Nighttown is the only $3.5 million per year restaurant where "nobody eats the food," jokes owner Brendan Ring.
"What puzzles me is that we do 2,500 to 3,000 lunch and dinner covers per week," he says in response to the commonly held misconception that fans of the place come mainly for the drink and music.
That said, big changes are afoot at the legendary Cleveland Heights establishment. New chef Nathan Sansone, a graduate of Kendall College's School of Culinary Arts, has already begun revamping the menu — and he isn't through with it yet, says Ring.
"I hired him last year as a sous chef, but when I saw what I had on my hands I got rid of my old chef and promoted him," he explains. "He has already changed 30 percent of the menu and will change another 30 percent by summer."
Change at long-revered establishments like Nighttown is never taken lightly — because rarely is it ever received lightly by the clientele.
"It's a tough battle, I can tell you that," says Ring, who admits that he was compelled by customer uproar to return the baked potato to the menu. "But the reality of the situation is the world is changing, food is changing. I can sit here and pat myself on the back for the next 10 years and turn around one day and say, What happened? Or I can try and change before I need to."
New items include foie gras, wild mushroom and goat cheese tarts, lobster pot pie, braised Berkshire pork shank and market fish tacos. Items that do remain — the Dublin Lawyer, veal meatloaf, and bangers and mash — will see improvements thanks to better ingredients and technique.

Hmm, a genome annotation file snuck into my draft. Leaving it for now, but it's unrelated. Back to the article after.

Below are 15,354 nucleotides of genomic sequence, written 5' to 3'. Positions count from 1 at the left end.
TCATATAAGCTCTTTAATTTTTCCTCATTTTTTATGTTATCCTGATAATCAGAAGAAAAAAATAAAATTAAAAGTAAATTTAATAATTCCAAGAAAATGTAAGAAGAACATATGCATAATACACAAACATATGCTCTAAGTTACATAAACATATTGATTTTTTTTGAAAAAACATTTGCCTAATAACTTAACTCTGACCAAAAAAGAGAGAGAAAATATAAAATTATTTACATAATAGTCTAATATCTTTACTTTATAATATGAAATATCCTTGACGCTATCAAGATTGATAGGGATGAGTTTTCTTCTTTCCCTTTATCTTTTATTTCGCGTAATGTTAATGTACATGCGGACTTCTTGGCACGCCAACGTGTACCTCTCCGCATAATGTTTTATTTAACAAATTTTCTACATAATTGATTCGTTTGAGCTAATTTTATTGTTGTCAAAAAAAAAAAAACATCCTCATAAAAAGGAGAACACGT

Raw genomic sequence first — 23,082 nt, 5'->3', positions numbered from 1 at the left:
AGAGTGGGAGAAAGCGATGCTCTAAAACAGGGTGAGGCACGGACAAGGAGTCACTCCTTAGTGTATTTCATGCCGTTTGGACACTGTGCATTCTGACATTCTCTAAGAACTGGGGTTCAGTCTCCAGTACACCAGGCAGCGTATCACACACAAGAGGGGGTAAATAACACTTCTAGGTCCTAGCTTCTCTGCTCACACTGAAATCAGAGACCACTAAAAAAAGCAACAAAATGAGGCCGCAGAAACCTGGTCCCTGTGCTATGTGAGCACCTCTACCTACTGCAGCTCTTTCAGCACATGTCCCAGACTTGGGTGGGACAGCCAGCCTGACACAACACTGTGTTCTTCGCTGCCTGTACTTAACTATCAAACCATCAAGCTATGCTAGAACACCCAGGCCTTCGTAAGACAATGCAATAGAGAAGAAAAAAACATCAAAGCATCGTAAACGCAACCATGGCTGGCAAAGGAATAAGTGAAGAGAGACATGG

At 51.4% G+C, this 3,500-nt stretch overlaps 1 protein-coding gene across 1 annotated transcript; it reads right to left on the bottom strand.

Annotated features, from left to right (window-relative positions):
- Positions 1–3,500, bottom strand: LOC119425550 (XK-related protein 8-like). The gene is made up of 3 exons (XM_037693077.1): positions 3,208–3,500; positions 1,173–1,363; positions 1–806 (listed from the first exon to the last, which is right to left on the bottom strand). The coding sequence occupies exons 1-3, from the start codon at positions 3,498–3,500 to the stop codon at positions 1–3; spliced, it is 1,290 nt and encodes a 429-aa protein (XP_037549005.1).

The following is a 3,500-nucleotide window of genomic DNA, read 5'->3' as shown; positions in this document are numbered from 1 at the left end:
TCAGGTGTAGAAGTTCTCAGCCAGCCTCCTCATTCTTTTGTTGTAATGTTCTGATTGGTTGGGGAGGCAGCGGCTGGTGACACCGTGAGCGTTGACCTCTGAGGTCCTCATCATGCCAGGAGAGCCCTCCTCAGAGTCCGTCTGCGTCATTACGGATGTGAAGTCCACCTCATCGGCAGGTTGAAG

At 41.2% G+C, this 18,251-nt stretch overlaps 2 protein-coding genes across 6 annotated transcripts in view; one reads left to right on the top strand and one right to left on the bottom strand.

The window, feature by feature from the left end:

Big changes are taking place off the menu as well, says Ring. Construction already has begun on the new Secret Garden, a $350,000, 75-seat outdoor dining room going in behind the restaurant. It will feature under-floor heating, fireplaces, and all-season protection.
The main driver, adds Ring, is the fact that Stephen's Green, the expansive main patio added 11 years ago, is perennially booked throughout the warm season with private parties.
"I want the garden to reflect some of the changes I'm trying to make with the food," says Ring. "I want folks to say, 'This is modern; this isn't what I normally think of Nighttown.' It starts the conversation flowing about our other changes."
Ring says he hopes to have the new patio in service by May 1.
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